The lights are on
Whether we're following Mario as he leaps through pipes to rescue an abducted princess or sculpting the saga of Commander Shepard in the midst of a universe-spanning war, most video games have stories to tell. Even Ms. Pac-Man – a game about a hockey puck that eats pellets –
provides fiction for its characters, showing us how Ms. Pac-Man and
Pac-Man fall in love.
Some video game stories are expressed through simple pantomimed animations. Some are told entirely through text. Others unfold like motion pictures with voice actors, orchestrated scores, and dramatic cinematography. We’re even seeing games that invite players to create the narrative through the choices they make.
Although video games have been around for over 50 years, the medium is young when compared to other entertainment avenues. Writer Gary Whitta – who recently collaborated with Telltale Games for The Walking Dead’s first season, and is also credited for writing the film The Book of Eli – compares the current state of video game storytelling to the era when silent movies turned into talkies.
“We are just now at The Jazz Singer in video games,” he says. “We are starting to figure out that there are things we can do beyond the conventions of cinema and there are ways to tell stories that help the gameplay along and not just ape the experience of film or television.”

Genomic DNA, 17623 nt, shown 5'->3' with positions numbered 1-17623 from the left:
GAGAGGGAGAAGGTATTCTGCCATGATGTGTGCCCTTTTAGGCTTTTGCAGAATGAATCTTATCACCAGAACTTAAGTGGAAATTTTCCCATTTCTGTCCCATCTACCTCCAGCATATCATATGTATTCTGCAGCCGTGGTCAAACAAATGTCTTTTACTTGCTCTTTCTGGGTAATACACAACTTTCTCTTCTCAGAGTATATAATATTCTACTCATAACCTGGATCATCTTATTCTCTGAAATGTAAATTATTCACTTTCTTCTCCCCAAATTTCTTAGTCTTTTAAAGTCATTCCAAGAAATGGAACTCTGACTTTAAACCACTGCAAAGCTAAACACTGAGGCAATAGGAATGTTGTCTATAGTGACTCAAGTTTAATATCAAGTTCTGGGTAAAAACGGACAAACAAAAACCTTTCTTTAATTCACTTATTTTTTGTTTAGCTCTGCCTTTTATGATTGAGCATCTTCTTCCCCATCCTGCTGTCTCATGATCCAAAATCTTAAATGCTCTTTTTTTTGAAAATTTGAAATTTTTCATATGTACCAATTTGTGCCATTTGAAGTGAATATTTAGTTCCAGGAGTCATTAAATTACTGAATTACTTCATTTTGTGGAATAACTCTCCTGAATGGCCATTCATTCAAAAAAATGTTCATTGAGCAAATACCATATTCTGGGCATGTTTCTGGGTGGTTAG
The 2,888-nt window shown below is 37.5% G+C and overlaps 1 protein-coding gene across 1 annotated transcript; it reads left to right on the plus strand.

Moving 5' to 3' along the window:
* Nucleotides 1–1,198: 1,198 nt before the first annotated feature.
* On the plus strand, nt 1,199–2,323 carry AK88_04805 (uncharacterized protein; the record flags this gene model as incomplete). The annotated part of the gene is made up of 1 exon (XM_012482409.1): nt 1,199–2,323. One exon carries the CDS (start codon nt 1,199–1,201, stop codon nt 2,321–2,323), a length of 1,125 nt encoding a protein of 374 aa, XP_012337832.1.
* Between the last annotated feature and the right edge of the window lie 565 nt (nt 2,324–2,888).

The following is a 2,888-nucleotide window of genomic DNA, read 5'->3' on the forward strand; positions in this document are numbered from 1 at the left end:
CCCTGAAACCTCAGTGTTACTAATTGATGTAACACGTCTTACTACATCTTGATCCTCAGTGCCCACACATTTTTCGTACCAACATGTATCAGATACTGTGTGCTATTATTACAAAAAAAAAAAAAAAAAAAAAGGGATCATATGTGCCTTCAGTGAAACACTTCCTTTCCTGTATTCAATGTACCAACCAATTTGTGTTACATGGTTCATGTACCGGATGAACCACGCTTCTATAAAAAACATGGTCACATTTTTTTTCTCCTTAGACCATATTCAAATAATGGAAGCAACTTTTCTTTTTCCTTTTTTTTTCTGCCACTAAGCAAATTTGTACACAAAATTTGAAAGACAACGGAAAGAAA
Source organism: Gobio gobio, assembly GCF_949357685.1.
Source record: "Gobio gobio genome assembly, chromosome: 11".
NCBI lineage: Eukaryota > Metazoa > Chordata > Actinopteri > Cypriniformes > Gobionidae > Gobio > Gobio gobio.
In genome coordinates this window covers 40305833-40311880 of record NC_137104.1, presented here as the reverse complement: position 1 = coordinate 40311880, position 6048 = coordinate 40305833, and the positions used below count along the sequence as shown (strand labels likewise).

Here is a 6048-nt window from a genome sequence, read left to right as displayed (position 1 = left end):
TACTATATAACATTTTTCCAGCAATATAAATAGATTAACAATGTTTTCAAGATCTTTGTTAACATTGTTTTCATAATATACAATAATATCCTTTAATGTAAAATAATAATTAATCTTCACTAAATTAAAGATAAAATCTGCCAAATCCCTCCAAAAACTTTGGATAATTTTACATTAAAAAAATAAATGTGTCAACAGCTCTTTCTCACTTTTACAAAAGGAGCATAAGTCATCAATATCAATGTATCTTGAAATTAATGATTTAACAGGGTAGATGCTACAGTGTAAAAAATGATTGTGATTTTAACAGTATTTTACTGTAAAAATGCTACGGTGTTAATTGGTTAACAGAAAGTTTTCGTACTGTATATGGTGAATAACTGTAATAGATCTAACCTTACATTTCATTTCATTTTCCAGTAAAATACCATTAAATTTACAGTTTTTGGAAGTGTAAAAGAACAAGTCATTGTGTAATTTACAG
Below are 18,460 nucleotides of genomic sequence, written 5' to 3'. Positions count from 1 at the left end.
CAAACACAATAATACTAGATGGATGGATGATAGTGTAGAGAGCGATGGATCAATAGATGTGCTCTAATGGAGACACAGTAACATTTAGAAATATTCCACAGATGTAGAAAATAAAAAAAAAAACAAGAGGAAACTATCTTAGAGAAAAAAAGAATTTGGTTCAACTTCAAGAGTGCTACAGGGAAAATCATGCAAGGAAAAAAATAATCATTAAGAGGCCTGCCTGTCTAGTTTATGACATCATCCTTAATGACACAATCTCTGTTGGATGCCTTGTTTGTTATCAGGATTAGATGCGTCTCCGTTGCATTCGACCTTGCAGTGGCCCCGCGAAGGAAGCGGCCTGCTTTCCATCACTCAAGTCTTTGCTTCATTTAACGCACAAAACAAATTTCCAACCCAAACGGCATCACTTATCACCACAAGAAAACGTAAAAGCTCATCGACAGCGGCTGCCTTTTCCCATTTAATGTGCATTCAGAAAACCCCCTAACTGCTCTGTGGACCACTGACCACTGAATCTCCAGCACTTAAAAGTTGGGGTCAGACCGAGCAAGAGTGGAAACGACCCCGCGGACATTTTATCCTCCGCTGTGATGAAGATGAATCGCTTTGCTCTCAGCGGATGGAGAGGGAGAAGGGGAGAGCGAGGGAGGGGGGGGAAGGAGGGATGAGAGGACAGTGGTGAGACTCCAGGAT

Telltale’s Walking Dead is the perfect example of a game that experiments with interactive storytelling. Although the threat of a zombie attack looms large, the game focuses on a group of survivors and the conflicts between them. A gun is rarely fired. Most of the player’s time is spent conversing with the characters, getting to know them, learning who to trust and who to keep an eye on. The undead threat serves as the backdrop for the human drama. Telltale sacrifices action sequences, effectively reimagining the adventure genre as an interactive drama. You don’t need to be holding the controller to appreciate this emotional story.
To better understand how game writers practice their craft and break down the boundaries of this nascent entertainment form, we spoke with some of the most prominent writers in the industry. In doing so, we found that the ways in which game writers approach their job are as diverse as the games themselves. There’s no one “right” way to craft a game story, and every studio finds it own methods for balancing the needs of story, technology, level design, and gameplay.
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